HONG KONG (REUTERS) - China's property-related shares fell by the most in nearly five years on Monday on plans to tighten curbs on the housing market, though some economists predict a near-term spike in existing home prices, at least until local governments work out how to implement the changes.
The plans, announced by the cabinet last Friday, include the stricter implementation of an existing 20 per cent capital gains tax on home sales, strengthening restrictions on home buying and increasing loan rates for those buying a second home in cities where prices are rising too quickly.
"More detailed measures will be announced by related ministries including the People's Bank of China (central bank) and local governments, so markets should definitely take the edict seriously and be prepared for falling prices of related financial assets," Bank of America-Merrill Lynch's chief China economist Lu Ting wrote in a March 3 note.
Lu said there could be a rush to buy existing homes before local governments say how they will levy the capital gains tax, but the number of deals would then slump, hitting property agencies.
A gauge of property-related stocks listed in Shanghai slumped 9.3 per cent on Monday - its biggest drop since mid-June 2008. The CSI300 index of leading Shanghai and Shenzhen stocks dived 4.6 per cent, its steepest fall since November 2010. In offshore Chinese markets, China Resources Land slumped 8.6 per cent, reversing gains so far this year, in its worst session for 17 months. The stock is now down 2.4 per cent in 2013 after surging 69 per cent last year. The broader Hang Seng Index is down 0.5 per cent this year.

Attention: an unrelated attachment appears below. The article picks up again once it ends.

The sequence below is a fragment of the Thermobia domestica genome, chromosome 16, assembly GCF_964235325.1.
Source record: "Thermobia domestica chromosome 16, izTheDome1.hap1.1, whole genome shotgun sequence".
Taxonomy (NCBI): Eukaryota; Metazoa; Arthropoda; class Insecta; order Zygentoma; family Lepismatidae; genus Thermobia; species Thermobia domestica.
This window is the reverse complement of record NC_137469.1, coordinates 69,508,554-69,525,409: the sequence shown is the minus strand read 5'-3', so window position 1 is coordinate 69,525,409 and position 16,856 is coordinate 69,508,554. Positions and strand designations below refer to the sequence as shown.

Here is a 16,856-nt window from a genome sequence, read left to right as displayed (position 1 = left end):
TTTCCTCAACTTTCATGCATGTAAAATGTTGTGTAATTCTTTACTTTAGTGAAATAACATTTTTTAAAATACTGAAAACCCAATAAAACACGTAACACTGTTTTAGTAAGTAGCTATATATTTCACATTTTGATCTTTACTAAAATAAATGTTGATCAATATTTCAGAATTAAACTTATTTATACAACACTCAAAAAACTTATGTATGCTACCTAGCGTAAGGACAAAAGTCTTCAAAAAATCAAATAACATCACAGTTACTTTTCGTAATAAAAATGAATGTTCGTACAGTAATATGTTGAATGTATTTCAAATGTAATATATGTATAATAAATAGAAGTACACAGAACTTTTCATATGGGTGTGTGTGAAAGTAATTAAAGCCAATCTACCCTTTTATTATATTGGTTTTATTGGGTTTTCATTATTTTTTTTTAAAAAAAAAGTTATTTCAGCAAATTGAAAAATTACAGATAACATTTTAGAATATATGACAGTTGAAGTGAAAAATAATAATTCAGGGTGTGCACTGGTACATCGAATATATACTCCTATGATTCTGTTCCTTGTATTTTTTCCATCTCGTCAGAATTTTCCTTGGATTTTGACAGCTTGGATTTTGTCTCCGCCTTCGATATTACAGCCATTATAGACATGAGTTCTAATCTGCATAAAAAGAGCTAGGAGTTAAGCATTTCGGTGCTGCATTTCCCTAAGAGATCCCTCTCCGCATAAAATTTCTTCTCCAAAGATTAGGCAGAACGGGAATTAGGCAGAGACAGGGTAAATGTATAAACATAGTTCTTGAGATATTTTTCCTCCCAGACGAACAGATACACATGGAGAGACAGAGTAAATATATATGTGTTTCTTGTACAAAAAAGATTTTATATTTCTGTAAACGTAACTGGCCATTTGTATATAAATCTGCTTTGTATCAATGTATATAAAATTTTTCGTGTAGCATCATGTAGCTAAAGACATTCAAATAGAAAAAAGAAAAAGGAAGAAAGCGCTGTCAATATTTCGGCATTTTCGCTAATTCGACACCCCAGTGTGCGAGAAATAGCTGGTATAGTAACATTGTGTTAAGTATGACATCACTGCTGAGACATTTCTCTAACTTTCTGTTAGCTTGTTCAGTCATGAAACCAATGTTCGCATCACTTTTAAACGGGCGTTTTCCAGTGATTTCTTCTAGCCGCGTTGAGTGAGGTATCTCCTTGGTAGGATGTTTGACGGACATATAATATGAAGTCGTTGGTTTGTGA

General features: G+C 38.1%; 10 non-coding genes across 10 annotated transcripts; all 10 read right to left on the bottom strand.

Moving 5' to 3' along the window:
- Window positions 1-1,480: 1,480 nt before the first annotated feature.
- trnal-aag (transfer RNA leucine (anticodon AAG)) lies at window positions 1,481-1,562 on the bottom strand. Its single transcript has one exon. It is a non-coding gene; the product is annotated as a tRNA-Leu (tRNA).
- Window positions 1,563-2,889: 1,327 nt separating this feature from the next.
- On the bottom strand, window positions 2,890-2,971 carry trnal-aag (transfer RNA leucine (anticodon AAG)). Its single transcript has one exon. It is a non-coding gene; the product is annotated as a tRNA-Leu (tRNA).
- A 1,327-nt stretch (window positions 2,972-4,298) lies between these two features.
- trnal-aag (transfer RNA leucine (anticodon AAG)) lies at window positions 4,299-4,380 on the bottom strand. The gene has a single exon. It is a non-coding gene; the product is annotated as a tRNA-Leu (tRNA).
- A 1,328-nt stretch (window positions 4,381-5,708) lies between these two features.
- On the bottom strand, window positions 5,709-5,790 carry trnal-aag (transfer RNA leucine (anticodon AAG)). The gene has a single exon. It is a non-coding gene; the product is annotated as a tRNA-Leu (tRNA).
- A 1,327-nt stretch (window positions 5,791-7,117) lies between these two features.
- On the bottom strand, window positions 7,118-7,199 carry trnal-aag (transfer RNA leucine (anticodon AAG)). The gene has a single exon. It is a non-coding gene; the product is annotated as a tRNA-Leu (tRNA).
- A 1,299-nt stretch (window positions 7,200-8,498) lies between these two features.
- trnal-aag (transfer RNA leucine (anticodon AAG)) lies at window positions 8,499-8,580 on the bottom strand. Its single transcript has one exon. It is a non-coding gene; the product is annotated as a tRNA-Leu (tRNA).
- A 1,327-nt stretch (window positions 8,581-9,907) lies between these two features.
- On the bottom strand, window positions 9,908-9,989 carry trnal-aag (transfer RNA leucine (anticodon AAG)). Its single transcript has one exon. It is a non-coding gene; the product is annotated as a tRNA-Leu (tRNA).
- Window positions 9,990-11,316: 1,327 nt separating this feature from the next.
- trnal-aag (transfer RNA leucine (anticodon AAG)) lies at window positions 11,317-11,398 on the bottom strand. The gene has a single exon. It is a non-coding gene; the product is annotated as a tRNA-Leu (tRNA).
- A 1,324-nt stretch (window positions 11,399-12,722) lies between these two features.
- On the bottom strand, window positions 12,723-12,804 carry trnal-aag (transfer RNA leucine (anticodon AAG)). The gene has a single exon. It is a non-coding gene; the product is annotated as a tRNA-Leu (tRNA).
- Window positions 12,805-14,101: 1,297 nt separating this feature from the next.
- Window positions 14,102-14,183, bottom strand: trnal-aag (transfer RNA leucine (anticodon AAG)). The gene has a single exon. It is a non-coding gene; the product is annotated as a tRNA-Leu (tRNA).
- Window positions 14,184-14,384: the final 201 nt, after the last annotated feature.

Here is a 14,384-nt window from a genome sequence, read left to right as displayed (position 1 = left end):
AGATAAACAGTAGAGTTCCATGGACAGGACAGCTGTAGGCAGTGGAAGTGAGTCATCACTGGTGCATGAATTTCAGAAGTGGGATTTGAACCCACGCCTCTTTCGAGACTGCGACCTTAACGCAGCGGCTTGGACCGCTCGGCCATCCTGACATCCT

"The actual impact of the new policy can be very severe or not severe at all, depending on implementation. But the wording is unexpectedly harsh,' said Yao Wei, China economist at Societe Generale CIB. "In three months time, the impact may not be big at all. But it has stirred very high negative expectations."
Local governments are expected to release their property control targets and detailed implementation plans by end-March, various Chinese media reported on Monday, citing Qi Ji, a vice-minister of housing and rural-urban development.
Friday's announcement came amid speculation about rising house prices and what additional curbs Beijing may bring in in the run-up to annual parliamentary meetings that officially complete China's leadership transition. Vice president Xi Jinping formally takes over as the country's new president on Tuesday.